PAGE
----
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The Economic Consequences of Hospital Admissions

Author

Listed:
  • Carlos Dobkin
  • Amy Finkelstein
  • Raymond Kluender
  • Matthew J. Notowidigdo

Abstract

We use an event study approach to examine the economic consequences of hospital admissions for adults in two datasets: survey data from the Health and Retirement Study, and hospitalization data linked to credit reports. For non-elderly adults with health insurance, hospital admissions increase out-of-pocket medical spending, unpaid medical bills, and bankruptcy, and reduce earnings, income, access to credit, and consumer borrowing. The earnings decline is substantial compared to the out-of-pocket spending increase, and is minimally insured prior to age-eligibility for Social Security Retirement Income. Relative to the insured non-elderly, the uninsured non-elderly experience much larger increases in unpaid medical bills and bankruptcy rates following a hospital admission. Hospital admissions trigger fewer than 5 percent of all bankruptcies in our sample.

Suggested Citation

  • Carlos Dobkin & Amy Finkelstein & Raymond Kluender & Matthew J. Notowidigdo, 2018. "The Economic Consequences of Hospital Admissions," American Economic Review, American Economic Association, vol. 108(2), pages 308-352, February.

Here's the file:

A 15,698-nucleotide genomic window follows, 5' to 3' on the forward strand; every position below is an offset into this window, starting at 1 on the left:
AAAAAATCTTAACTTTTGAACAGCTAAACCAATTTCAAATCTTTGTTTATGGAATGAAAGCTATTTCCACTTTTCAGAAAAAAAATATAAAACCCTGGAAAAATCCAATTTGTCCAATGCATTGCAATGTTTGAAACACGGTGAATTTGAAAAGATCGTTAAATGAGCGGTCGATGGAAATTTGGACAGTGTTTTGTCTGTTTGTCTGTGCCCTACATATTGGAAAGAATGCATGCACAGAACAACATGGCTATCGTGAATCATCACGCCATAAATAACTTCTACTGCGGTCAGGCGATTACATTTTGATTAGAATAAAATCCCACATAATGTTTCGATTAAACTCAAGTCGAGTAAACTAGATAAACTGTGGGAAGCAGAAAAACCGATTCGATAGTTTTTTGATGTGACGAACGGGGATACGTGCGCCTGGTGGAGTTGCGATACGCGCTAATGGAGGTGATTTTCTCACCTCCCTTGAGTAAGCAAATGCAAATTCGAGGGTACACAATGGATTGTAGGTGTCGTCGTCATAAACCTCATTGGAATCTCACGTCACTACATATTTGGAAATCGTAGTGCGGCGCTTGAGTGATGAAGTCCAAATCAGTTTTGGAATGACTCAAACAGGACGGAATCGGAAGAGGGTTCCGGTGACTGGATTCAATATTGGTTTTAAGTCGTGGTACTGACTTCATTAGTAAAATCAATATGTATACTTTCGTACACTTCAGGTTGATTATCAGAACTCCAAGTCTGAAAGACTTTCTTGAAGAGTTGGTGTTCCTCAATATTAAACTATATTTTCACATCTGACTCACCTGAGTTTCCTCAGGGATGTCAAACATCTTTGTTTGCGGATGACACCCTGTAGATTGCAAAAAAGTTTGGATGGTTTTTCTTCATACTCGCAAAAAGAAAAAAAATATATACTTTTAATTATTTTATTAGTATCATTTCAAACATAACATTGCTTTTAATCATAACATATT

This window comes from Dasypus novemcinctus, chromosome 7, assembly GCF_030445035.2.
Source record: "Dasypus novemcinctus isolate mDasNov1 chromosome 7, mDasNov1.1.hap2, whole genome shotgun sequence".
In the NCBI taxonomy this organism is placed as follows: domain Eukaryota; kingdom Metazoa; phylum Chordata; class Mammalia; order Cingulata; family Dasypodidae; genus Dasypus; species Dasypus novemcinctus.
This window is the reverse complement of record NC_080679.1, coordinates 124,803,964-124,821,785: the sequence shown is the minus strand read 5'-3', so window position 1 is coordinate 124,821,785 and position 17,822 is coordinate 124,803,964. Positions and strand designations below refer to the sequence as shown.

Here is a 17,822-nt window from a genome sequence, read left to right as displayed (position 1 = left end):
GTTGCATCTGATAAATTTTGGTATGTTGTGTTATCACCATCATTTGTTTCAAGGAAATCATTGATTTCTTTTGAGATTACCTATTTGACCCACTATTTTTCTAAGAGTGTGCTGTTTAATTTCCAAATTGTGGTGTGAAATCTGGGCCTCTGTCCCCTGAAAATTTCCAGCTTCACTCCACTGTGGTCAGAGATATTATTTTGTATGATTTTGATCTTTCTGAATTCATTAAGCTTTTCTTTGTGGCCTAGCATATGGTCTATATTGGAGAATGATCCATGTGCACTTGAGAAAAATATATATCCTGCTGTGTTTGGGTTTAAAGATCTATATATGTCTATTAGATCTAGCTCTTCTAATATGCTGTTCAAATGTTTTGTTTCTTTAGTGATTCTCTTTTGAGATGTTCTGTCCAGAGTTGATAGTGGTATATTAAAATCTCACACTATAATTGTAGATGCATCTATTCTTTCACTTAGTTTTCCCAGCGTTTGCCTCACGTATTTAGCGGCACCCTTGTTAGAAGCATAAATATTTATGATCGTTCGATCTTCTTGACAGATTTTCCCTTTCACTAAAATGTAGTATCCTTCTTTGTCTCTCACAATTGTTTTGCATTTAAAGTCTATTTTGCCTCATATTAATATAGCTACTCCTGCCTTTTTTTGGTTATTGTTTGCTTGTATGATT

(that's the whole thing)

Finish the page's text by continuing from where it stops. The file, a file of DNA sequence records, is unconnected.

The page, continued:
• Handle: RePEc:aea:aecrev:v:108:y:2018:i:2:p:308-52
    Note: DOI: 10.1257/aer.20161038
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    References listed on IDEAS

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    Citations

    Blog mentions

    As found by EconAcademics.org, the blog aggregator for Economics research:
    1. Sam Watson’s journal round-up for 12th February 2018
      by Sam Watson in The Academic Health Economists' Blog on 2018-02-12 12:00:21

    Citations

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    Cited by:

    1. Huber, Kilian, 2018. "Disentangling the effects of a banking crisis: evidence from German firms and counties," LSE Research Online Documents on Economics 87410, London School of Economics and Political Science, LSE Library.
    2. Poterba, James M. & Venti, Steven F. & Wise, David A., 2017. "The asset cost of poor health," The Journal of the Economics of Ageing, Elsevier, vol. 9(C), pages 172-184.
    3. Svetlana Pashchenko & Ponpoje (Poe) Porapakkarm & Mariacristina De Nardi, 2017. "The Lifetime Costs of Bad Health," 2017 Meeting Papers 533, Society for Economic Dynamics.
    4. Argys, Laura & Friedson, Andrew & Pitts, M. Melinda & Tello-Trillo, D. Sebastian, 2017. "Losing Public Health Insurance: TennCare Disenrollment and Personal Financial Distress," FRB Atlanta Working Paper 2017-6, Federal Reserve Bank of Atlanta, revised 01 Sep 2017.

    More about this item

    JEL classification:

    • D14 - Microeconomics - - Household Behavior - - - Household Saving; Personal Finance
    • G22 - Financial Economics - - Financial Institutions and Services - - - Insurance; Insurance Companies; Actuarial Studies
    • I11 - Health, Education, and Welfare - - Health - - - Analysis of Health Care Markets
    • I13 - Health, Education, and Welfare - - Health - - - Health Insurance, Public and Private

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